Observational studies differ from randomised trials in the respect that validity problems cannot be prevented in the study design, e.g. by randomisation, concealed allocation, and blinding. Instead, the statistical analysis needs to include considerations regarding validity oriented adjustments. Please describe in more detail how other sorts of bias than publication bias were evaluated in the review. See also Faber T, Ravaud P, Riveros C, Perrodeau C, Dechartres A. Meta-analyses including non-randomized studies of therapeutic interventions: a methodological review. BMC Medical Research Methodology 2016:35.
The meta-analysis is performed using random-effect models. In contrast to fixed-effect models, which are used to estimate common effects, random-effect models are used to estimate average effects, and the variability of the effects represented by their average may have clinical interpretations. Prediction intervals can be used to evaluate if this is the case here, see e.g. Riley RD, Higgins JPT, Deeks JJ. Research Methods & Reporting: Interpretation of random effects meta-analyses. Br Med J 2011;342:d549. I recommend including prediction intervals in the forest plots.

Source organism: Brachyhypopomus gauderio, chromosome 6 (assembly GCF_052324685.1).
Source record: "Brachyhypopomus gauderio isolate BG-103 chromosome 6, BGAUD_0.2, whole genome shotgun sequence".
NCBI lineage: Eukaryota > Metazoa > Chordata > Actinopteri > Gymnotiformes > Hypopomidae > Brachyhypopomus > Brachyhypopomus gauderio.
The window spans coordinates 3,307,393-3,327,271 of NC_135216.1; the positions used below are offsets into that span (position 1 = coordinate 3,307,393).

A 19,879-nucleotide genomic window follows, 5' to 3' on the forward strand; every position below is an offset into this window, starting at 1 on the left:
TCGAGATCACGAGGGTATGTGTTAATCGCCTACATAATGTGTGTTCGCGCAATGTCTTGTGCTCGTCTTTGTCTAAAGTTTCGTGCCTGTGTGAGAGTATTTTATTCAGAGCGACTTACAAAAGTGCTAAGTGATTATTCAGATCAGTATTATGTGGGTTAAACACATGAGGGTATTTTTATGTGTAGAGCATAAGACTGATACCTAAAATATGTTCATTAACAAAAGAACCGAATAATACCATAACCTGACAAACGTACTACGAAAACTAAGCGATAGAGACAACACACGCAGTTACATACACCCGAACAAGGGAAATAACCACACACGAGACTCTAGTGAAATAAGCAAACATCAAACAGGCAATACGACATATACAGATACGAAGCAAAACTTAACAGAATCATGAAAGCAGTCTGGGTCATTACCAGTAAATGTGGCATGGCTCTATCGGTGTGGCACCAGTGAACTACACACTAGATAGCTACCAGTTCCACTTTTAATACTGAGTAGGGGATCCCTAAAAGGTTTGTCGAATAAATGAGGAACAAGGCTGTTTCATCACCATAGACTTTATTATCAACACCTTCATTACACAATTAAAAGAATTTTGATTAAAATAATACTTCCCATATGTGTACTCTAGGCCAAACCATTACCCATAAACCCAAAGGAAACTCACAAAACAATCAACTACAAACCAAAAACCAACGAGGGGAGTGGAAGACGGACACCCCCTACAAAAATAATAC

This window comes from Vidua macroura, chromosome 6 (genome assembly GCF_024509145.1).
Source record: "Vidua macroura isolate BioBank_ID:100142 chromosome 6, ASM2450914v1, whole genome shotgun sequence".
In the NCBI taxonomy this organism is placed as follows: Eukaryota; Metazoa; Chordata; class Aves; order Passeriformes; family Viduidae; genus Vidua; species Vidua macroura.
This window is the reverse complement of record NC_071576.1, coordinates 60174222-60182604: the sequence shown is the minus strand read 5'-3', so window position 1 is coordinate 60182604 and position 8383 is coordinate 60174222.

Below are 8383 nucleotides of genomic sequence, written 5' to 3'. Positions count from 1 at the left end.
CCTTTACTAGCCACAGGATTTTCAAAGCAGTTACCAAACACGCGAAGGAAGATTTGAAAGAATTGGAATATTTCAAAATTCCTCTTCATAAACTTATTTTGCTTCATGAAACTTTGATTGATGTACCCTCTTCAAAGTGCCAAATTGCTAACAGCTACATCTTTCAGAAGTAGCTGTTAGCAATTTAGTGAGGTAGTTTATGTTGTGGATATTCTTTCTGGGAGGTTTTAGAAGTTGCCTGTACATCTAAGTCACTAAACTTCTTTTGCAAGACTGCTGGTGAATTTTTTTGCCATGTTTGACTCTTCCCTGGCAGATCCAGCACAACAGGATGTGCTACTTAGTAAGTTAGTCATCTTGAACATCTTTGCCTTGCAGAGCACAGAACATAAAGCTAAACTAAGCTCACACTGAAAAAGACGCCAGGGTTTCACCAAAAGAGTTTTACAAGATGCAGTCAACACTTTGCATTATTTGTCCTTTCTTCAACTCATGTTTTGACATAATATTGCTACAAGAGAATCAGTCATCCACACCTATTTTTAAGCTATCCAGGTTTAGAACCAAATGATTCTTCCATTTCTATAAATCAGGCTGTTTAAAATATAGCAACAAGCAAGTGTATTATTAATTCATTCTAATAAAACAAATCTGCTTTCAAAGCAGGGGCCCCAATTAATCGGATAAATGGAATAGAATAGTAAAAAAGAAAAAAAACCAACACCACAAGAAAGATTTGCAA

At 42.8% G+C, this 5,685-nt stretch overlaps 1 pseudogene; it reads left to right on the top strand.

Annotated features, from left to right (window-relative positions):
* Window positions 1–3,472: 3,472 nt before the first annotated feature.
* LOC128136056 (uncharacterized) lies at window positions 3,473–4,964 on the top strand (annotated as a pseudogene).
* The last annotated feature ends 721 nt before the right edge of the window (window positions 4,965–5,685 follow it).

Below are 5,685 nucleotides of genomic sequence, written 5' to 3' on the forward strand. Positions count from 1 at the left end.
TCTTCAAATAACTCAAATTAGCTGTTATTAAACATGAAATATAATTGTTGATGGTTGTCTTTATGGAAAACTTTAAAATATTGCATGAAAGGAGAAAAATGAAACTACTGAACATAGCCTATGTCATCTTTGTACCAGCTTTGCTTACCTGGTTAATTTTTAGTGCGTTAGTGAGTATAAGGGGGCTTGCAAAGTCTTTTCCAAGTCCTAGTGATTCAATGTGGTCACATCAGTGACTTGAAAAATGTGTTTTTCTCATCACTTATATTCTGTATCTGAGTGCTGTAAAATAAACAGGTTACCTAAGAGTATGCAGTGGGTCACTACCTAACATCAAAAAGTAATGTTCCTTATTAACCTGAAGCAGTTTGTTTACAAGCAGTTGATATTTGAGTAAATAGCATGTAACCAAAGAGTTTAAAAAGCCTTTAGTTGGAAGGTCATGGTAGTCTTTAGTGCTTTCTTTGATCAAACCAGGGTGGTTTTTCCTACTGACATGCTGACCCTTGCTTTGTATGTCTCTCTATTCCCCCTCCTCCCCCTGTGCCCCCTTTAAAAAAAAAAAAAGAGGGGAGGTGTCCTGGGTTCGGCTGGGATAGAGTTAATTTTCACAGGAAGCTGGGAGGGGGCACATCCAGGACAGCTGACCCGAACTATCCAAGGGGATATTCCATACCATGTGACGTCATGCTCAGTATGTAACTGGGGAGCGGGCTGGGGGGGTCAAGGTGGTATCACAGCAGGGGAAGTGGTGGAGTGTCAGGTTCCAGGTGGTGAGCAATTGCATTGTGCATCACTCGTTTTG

Network meta-analyses are based on underlying assumptions such as of transitivity, i.e. that there are no systematic differences between the comparisons other than the treatments being compared (see Salanti G. Indirect and mixed-treatment comparison, network, or multiple-treatments meta-analysis: many names, many benefits, many concerns for the next generation evidence synthesis tool. Res Synth Methods 2012;3:80–97). Are these assumptions fulfilled and the calculated effect estimates valid?